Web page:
Dynasty League Football


Campus to Canton Series: Which Players Hit in the NFL?

How often do the top college recruits actually hit as fantasy stars in the NFL?

Bijan Robinson

Here at DLF, we strive to evolve and grow with the game of dynasty fantasy football. In that spirit, we have started a new article series, introducing the latest dynasty craze – Campus to Canton leagues. My goal is to start by focusing on the basics while establishing an understanding of how everything works. As we progress through the series, I aim to dive into strategies, player values, buys and sells, and more! If you’re new to C2C and missed the earlier parts of the series, make sure to go back and check them out, starting with part one.

Welcome back! If you’ve been keeping up with this series, you know that we’ve been focused on freshmen hit rates for the past couple of articles. Along the way, we’ve gained some insight into increasing our odds of hitting on a freshman player, but I felt like there’s still more to learn. While the previous articles focused on the recruits themselves, this time we’re turning our attention to the NFL. What better way to figure out who hits in the NFL, than by looking at who has hit in the NFL?

In order to do that, I utilized @FF_Spaceman’s NFL Database, which can be found on his Patreon account. I only took players who have had a top-24 fantasy football season in the past seven years. From that group of players, I narrowed it down to players who were drafted in or after the 2016 season, so we can look at the same time frame as the last article (2013 recruit class=2016 draft class). What we are left with is 128 players who have had at least a top-24 fantasy season, since being drafted. 77 of those 128 hit a top-12 and 42 hit a top-five season.

Gain Instant Access to this content and so much more.
A full year of DLF Premium access is only $49.99.
Try DLF Premium for only $9.99 with a Monthly Subscription.
Or better yet, get a DLF Annual Membership for FREE! Find out how
Premium membership provides access to all of our awesome dynasty content. No confusing plans, no shell games, just everything you need with one simple subscription.
  • The best dynasty rankings in the industry
  • Dynasty, Rookie & Superflex ADP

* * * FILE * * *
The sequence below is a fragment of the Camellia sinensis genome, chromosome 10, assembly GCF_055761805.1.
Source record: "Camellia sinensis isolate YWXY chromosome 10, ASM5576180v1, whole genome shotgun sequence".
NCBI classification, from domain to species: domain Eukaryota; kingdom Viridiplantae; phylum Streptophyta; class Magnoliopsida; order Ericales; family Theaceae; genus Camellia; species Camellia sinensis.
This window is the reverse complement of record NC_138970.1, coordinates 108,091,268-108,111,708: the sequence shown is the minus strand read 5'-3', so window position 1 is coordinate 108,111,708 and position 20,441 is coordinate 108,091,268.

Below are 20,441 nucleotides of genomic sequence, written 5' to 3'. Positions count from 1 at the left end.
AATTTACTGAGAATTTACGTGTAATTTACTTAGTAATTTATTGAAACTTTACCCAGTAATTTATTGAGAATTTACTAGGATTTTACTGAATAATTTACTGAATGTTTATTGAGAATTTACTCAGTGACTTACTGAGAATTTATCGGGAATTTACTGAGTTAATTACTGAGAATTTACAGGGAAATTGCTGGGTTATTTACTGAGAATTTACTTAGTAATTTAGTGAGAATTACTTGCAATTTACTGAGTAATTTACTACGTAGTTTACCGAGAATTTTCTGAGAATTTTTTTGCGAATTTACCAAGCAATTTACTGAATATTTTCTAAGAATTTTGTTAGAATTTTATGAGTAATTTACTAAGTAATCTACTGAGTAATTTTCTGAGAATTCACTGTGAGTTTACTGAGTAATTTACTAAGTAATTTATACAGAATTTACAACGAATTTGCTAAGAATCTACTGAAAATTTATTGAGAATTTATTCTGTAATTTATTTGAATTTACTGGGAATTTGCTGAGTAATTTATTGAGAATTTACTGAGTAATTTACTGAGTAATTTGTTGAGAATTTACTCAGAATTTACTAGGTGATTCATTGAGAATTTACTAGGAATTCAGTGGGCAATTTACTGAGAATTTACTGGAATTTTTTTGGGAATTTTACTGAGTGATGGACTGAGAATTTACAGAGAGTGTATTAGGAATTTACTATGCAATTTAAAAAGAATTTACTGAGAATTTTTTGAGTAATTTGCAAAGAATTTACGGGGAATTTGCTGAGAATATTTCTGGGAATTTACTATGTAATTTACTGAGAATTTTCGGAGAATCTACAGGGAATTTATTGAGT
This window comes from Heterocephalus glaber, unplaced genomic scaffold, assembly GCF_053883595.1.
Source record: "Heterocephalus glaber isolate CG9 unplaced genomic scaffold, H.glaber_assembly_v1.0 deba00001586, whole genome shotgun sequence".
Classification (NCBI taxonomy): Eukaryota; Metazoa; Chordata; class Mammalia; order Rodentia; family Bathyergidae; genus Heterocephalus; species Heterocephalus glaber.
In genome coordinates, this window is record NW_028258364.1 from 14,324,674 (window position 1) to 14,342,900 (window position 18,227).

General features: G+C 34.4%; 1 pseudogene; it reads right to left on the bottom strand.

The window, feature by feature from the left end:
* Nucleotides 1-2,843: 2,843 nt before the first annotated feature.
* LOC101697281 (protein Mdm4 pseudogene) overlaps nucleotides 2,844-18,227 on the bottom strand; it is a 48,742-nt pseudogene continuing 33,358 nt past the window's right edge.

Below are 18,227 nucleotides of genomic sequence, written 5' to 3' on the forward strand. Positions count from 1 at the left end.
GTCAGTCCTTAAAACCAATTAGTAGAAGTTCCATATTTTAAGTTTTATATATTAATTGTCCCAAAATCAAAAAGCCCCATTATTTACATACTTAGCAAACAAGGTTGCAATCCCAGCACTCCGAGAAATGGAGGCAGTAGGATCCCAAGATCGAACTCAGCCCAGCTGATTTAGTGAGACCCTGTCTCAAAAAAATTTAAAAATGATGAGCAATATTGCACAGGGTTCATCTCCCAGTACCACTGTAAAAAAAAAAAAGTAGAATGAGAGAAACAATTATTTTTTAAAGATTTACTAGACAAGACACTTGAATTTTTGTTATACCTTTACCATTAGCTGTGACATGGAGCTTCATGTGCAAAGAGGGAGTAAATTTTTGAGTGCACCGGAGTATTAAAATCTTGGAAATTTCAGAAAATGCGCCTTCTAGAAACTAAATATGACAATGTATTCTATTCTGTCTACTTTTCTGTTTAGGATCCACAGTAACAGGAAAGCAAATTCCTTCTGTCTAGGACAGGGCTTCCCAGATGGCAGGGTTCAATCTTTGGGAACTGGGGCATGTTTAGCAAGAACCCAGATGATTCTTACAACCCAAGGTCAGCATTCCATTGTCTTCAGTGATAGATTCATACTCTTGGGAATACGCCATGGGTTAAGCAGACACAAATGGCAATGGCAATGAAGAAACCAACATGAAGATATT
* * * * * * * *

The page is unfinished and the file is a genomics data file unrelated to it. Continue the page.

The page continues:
• Dynasty Trade Analyzer and other awesome tools
  • Our annual Dynasty & Rookie Draft Guides
  • 365 days of content, tools, advice and support
  • And so much more!
Want more information about DLF Premium? Find out more
Have questions or need some help? Contact Us
Already a DLF Premium Member? Log in now

Campus to Canton Series: Which Players Hit in the NFL?
5 2 votes
Article Rating
Notify of
Newest Most Voted
Inline Feedbacks
View all comments
Chris Mertz
2 months ago

Isn’t it essential to also consider the pool size for 5-star, 4-star, and 3-star players, as well, when making these types of comparisons? I see no accounting for the discrepancy in sample sizes of each grouping. Each year, there are roughly 30 5-star players, yet another 300-ish 4-star players, and then literally thousands of 3-star and below players. Isn’t it simply a matter of disproportionate mathematics that lead to a higher percentage of hit rates for those players if you are merely looking at players that have had a top-24 fantasy season and not accounting for the pool of players from which they originated? I guess I just don’t think it is particularly surprising that out of a group of thousands of players that you have more hits than you do from a group of 300 or 30.

Recruiting and player ranking is an inexact science, especially because it involves 18-year old kids, all from different backgrounds, with different work ethics, different situations, and different goals. This is especially true for positions like offensive and defensive line, where most kids get by early in middle and high school by simply being bigger than everyone else. At those positions, technique, nutrition, weight training, and development happen much later and projecting that in recruiting is so difficult. Other kids simply get overlooked because of where they come from, their economic status, and their opportunity for exposure by participating in skills camps and 7v7 events. The internet has made visibility less of a hurdle, but there are still hundreds of “diamonds in the rough” out there that go unnoticed every year. It’s how guys like Justin Jefferson, Josh Allen, and Austin Ekeler come out of nowhere and become all-pros.

Players are going to both wash out and rise to success across all levels, but when one group of those players is so disproportionately larger than the other two, I’m not sure you can accurately make a comparison on their hit rates without accounting for the discrepancy in their initial size.

To Top